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Why Have Yayoi Kusama’s Prices Lagged Her Fame?
Bloomberg ran a story on how the art market recovered from the financial crisis. The story is framed to show that the financial crisis was a buying opportunity for collectors like Mitchell Rales, whose private museum Glenstone opens to the public soon, as well as “Eli Broad, Leon Black and Paul Allen; French luxury-goods baron Bernard Arnault; Russian fertilizer king Dmitry Rybolovlev; and members of Qatar’s royal family.”
Curiously, Bloomberg points to the record price of $5.8m paid by Philippe Ségalot for Yayoi Kusama’s No. 2 during the November 2008 sales as coup. Even though it was record price then, Bloomberg says the same piece would be worth almost six times that now.
On the face of it, you could see why they might think that. Kusama’s fame has only increased and spread in throughout the ensuing decade. She has grown to be an extraordinarily popular artist since then regularly filling museums to overflowing for her exhibitions around the world.
Bloomberg adduces an impressive chart of the Japanese painter’s auction volume to support the point that Kusama’s prices ought to be six-to-seven times higher today. Yet auction volume isn’t price level; and Kusama’s top prices have not risen substantially over those same 10 years.
The white Infinity Net painting from 1959 that set the 2008 record remains the fourth highest price paid for the artist’s work at auction. The three works that exceeded the 2008 price are all similar. All three are Infinity Nets; two are white; and all were made in the same 1959-1960 period.
The similarities continue. All three sold between 2014-2015; and they are tightly grouped around the $5.8m and $7m price points. That’s a 20% rise over six-to-seven years.
The FT Gives Us a Likely Price for Bonhams
Kate Burgess writes up the sale of Bonhams to private equity firm Epiris in the Financial Times with this reported guess at the selling price:
The terms of the deal were not disclosed but industry folk reckon Epiris is paying two-thirds of the £300m price tag.
That’s the good news. Burgess warns that Bonhams business has been stagnant the last few years on the topline with an increase in costs cutting into the bottom line.
Bonhams’ revenues in 2017 were the same as they were in 2012 but operating profits at £5.6m have halved in five years, according to Companies House filings.
All of that taken into account, what Burgess sees as Bonhams weakness—the reliance on the low-growth middle market—might be the company’s strength and opportunity. Future growth in the market for tangible assets will more likely come in objects not traditionally seen as valuable. The collectibles market is on fire for firms not in the fine art auction mainstream. Bonhams problem is that apart from classic cars, it has yet to make a new collectibles market into its own growth engine.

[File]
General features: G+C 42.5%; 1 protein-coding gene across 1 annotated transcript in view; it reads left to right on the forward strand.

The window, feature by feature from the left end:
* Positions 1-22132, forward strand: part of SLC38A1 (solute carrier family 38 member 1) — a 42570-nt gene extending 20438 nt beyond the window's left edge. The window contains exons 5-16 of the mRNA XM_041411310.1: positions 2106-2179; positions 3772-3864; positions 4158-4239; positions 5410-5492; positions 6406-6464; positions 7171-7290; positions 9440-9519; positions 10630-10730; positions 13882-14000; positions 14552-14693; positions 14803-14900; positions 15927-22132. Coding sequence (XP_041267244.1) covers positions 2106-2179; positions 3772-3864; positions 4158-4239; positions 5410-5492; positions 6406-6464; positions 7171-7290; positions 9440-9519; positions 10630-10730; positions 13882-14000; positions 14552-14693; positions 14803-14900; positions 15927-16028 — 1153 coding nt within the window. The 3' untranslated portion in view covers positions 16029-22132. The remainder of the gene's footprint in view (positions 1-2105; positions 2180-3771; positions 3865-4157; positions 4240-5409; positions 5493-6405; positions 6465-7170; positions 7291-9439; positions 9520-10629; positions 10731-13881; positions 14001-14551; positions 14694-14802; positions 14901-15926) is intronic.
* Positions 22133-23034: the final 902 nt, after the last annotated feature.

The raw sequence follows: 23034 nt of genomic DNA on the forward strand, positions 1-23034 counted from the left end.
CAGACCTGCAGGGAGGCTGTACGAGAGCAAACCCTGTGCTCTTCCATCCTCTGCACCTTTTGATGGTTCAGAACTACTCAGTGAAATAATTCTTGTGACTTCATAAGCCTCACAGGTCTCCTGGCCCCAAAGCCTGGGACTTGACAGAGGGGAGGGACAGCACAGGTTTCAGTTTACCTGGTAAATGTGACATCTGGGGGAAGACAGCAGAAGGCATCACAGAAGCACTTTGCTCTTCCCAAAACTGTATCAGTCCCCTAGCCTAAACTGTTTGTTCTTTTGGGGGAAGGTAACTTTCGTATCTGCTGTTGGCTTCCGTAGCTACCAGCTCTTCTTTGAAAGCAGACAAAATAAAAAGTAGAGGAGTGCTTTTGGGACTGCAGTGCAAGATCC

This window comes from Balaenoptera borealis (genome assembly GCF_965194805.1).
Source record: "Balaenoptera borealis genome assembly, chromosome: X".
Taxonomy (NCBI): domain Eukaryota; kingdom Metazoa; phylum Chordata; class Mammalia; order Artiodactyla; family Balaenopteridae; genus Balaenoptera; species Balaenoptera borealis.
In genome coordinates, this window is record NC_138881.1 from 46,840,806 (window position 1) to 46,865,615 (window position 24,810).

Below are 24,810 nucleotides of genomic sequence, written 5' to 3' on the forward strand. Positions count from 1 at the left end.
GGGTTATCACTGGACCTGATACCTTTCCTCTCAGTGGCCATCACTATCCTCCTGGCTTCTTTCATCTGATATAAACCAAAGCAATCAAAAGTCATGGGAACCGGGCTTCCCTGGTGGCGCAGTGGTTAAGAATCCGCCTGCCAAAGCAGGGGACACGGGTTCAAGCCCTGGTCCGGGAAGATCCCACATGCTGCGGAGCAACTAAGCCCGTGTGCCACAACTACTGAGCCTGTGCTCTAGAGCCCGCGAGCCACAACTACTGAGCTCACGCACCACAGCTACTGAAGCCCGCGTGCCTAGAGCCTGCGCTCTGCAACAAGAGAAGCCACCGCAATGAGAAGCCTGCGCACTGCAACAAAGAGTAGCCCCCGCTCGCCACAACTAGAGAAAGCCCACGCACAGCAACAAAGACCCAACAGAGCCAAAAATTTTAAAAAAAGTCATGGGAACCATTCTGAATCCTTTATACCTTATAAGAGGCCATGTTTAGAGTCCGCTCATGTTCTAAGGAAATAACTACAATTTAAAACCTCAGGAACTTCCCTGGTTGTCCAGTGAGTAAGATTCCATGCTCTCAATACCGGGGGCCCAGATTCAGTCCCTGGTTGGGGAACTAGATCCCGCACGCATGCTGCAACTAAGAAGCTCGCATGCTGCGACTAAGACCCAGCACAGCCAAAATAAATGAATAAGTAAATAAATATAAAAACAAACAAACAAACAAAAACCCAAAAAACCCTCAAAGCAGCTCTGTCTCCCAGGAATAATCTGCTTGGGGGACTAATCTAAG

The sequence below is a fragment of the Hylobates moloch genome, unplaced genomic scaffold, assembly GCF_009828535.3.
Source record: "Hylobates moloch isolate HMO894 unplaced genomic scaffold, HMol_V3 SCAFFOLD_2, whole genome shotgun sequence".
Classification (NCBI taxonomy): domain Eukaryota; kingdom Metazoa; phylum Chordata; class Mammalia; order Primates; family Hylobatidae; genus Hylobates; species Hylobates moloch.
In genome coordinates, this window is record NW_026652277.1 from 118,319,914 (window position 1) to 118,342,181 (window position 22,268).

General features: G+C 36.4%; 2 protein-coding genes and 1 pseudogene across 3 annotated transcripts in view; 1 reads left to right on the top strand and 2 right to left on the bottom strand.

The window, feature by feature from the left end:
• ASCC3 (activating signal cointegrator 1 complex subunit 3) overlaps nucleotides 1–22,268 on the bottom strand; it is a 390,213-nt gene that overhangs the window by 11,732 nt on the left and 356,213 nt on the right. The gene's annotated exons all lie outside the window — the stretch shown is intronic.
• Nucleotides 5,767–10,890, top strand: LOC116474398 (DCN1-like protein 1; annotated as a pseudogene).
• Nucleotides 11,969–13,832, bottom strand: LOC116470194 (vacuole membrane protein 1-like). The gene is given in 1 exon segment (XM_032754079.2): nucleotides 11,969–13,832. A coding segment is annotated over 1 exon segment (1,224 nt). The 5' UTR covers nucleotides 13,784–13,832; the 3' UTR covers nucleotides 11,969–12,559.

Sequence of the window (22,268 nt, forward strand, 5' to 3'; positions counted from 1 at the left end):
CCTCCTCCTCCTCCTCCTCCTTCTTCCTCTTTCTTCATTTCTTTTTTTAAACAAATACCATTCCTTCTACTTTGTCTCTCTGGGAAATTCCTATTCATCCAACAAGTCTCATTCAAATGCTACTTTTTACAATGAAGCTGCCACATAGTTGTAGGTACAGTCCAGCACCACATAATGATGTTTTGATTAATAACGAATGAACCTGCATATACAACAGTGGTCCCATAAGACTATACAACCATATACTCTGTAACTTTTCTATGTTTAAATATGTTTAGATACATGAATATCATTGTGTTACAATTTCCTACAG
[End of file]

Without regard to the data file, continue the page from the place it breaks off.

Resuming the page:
One Artist’s Journey to Zwirner
Naomi Rea has a very good summary of Harold Ancart’s career as an artist spurred by the artist’s first show with Zwirner in London. The Zwirner show closes in a few days, so take this as a reminder to see it while you can. Ancart’s initial representation came from Olivier Babin, a friend whose CLEARING gallery was just getting going eleven years ago. Xavier Hufkins and David Kordansky joined the team representing him after he moved to New York. Then came a 2014 cross-country drawing adventure that ended in Los Angeles:
Mike Homer, a partner at David Kordansky, recalls a supercharged Ancart bursting into the gallery on the tail end of this trip and dragging everyone down to his car to take a look at the new work. Homer was impressed, but by the time he later visited Ancart in his New York studio and offered to buy one of the oil stick drawings, it was too late.
Ancart had already shown them to David Breslin, then-chief curator at the Menil Drawing Institute in Houston, who advised him to keep the series together, with the understanding that he might be able to find a place for them. In 2016, Breslin made good on his promise, and all 27 works ended up in the prestigious collection. Ancart has no doubt that the exhibition of these works that summer, “There Is No There There,” his first show at a major US institution, was a turning point in his career.
Ancart’s market also shot up that same year adding commercial recognition to the gallery and museum affirmation he had already received. Ancart’s debut with Zwirner in London also came through CLEARING as former partner, Harry Scrymgeour, moved to the global giant’s UK outpost.
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